Building My House

I have always wanted to build my own house. I am retired now, so I have the time. I found some land, designed a house that would fit the land and my needs and got started. I am doing all the work myself, so progress will be fairly slow. To read this blog from the beginning, start with the oldest archive and read posts from last to first.

Thursday, May 27, 2010

70: DIY Foam Alternatives

After lots of research on the internet I chose Soythane foam for my insulation. Though they advertise it’s “green” because it uses soy as a major ingredient, that’s not why I chose it. So, why did I choose it?

First off – why spray the foam myself, why not hire it done? Pretty simple answer – cost – hire it done and we’re looking at $13,000 or so to do the whole house with 2 pound, closed cell foam. Do it myself and it will run about half that. $13,000 is more than half of all I’ve spent so far, more than a little sticker shock. And since I’ve built everything else, spraying my own foam seems like the right way to go.

For this to work for me there can’t be any really negative aspects related to equipment, delivery method or cost. The “propane tank” companies like Tiger Foam send your foam in tanks similar to the propane tanks you use with your barbecue grill. There is no equipment to buy or rent. You just hook up the hoses and start spraying. When through, throw away the cans, no hazardous waste to deal with. Disadvantage: cost. It runs about $1.00 per sq ft per inch of foam thickness. As I want about 3 inches of foam in my roof, that is more cost than hiring it done. Disadvantage2: your “pressure limited”. The cans come pre-pressured. If you lose pressure for any reason, the foam is lost, and that’s a $600 loss per set of cans. Other alternatives were cheaper on materials, so I ruled out the “propane cans”.

Method #2 - from a company named Source of Supply. They send you foam in 17 gallon drums or 55 gallon barrels. A 55 gallon barrel weighs in at around 500 lbs, so moving one around by yourself is pretty much out of the question. Because the barrel sets weigh over 1000 lbs total, you get into hazardous material shipping charges, which are not cheap. Equipment cost: you have to buy anywhere from $2500 to $3500 of equipment to spray the foam. The higher cost amount is for heated hoses. For my one-time, one-house use of the system, it would not be cost effective. For a home-builder or contractor who didn’t want to have to sub out his foam work, this might be a good system. Disadvantage2: To buy the system, the company requires you to pay for training, about $400-$800. From a safety standpoint I have no problem with the training. From a cost viewpoint, I do. Disadvantage3: This “system” has only been out on the market a couple of months. I wasn’t convinced they had all the bugs worked out yet.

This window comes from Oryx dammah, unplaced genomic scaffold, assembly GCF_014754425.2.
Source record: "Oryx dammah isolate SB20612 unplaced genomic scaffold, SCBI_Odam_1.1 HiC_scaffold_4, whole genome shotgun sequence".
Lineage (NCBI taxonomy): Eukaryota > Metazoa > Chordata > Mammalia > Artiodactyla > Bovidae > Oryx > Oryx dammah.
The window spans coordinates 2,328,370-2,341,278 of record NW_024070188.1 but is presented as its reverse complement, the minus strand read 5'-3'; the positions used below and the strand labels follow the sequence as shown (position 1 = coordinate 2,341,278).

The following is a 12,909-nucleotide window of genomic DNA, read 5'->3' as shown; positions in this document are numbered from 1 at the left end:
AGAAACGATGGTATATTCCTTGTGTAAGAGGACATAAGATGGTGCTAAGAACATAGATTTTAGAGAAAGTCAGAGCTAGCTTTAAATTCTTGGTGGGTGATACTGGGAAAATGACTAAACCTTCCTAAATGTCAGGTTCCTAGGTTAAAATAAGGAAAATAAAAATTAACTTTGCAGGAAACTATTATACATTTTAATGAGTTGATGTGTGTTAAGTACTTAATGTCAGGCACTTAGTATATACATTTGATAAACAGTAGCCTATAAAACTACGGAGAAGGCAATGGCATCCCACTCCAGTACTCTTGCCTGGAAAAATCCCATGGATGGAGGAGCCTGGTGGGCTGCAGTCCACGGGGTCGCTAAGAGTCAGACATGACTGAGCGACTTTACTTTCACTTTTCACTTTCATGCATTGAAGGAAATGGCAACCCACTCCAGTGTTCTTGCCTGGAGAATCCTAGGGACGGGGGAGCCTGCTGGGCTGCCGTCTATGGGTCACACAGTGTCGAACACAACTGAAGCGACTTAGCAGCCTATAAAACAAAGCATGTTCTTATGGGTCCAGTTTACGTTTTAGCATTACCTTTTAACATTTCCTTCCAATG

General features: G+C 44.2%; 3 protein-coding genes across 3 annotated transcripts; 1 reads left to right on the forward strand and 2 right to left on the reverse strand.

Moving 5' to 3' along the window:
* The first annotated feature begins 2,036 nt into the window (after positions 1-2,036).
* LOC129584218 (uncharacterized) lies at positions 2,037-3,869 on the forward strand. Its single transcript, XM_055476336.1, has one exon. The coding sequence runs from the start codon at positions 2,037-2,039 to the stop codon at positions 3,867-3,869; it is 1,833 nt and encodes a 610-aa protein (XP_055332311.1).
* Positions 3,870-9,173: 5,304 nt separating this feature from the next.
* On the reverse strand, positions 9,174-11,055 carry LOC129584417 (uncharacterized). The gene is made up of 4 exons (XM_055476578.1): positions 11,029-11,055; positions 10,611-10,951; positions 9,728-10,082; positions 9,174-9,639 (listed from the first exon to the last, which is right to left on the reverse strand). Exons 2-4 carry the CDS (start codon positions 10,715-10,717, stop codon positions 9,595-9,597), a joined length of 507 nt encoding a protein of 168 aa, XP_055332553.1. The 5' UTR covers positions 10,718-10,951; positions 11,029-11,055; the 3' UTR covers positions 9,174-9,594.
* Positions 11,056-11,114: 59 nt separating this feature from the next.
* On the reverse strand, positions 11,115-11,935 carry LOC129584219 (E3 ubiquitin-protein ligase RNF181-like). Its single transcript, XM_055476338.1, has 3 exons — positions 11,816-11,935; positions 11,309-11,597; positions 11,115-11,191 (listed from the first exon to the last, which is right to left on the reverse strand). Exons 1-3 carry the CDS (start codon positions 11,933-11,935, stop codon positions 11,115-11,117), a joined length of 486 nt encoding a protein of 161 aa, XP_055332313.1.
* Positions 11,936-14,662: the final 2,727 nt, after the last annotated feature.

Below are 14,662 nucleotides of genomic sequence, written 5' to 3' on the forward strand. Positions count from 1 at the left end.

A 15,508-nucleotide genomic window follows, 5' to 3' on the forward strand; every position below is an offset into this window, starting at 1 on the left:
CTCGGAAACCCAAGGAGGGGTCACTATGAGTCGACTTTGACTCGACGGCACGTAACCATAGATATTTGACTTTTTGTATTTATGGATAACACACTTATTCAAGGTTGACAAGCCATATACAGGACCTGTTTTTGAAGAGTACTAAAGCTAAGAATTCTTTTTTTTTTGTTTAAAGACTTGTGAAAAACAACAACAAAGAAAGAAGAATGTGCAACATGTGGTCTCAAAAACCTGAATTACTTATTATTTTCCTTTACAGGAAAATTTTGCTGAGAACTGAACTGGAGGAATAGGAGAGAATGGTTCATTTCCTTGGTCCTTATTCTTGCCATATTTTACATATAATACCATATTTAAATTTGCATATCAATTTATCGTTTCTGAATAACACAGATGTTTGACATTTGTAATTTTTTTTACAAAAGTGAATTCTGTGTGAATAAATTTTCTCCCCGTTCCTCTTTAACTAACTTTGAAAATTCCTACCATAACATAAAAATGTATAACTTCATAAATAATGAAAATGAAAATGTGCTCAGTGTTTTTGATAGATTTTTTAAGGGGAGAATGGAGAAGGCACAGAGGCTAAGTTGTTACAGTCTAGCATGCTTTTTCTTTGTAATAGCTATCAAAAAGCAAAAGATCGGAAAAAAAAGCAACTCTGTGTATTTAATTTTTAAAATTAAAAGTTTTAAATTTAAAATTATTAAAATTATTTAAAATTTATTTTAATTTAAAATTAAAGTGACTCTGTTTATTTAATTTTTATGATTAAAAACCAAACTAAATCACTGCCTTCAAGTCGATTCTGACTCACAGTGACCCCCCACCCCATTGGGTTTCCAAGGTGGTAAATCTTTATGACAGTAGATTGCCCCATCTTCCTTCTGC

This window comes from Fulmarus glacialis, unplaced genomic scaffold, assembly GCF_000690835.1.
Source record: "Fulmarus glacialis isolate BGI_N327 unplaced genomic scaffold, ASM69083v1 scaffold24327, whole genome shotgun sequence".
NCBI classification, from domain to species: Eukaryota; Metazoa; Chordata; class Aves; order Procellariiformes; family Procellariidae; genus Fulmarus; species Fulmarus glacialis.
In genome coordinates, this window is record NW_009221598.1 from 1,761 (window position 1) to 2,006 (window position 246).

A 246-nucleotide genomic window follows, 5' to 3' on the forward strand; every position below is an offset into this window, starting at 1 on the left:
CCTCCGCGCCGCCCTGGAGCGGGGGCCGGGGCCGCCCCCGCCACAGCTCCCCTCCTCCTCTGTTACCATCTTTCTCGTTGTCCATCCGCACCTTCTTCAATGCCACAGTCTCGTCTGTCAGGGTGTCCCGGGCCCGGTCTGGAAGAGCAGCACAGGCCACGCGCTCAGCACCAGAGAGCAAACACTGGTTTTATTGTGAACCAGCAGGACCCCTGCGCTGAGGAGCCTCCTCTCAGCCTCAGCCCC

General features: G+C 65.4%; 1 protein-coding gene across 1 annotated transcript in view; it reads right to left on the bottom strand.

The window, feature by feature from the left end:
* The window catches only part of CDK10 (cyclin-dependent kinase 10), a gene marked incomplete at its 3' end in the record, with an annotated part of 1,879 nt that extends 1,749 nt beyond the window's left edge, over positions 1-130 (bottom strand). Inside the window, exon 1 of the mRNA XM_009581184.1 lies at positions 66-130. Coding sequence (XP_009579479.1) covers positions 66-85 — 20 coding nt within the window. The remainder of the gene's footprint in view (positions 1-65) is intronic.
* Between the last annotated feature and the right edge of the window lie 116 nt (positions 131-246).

Soythane, the method I chose will be discussed in the next post.


At 10:42 AM, Blogger Crystal said...

Thanks for breaking this down like you do. I've been trying to catch up on your posts but saw this today and went ahead to read. It's hard finding people building out of pocket by themselves that really get into the meat of what they're doing. I look forward to hearing about the soy foam you're going to use.

At 1:47 PM, Blogger Ed said...

That's what I've found out too. I can't wait to see the next post.


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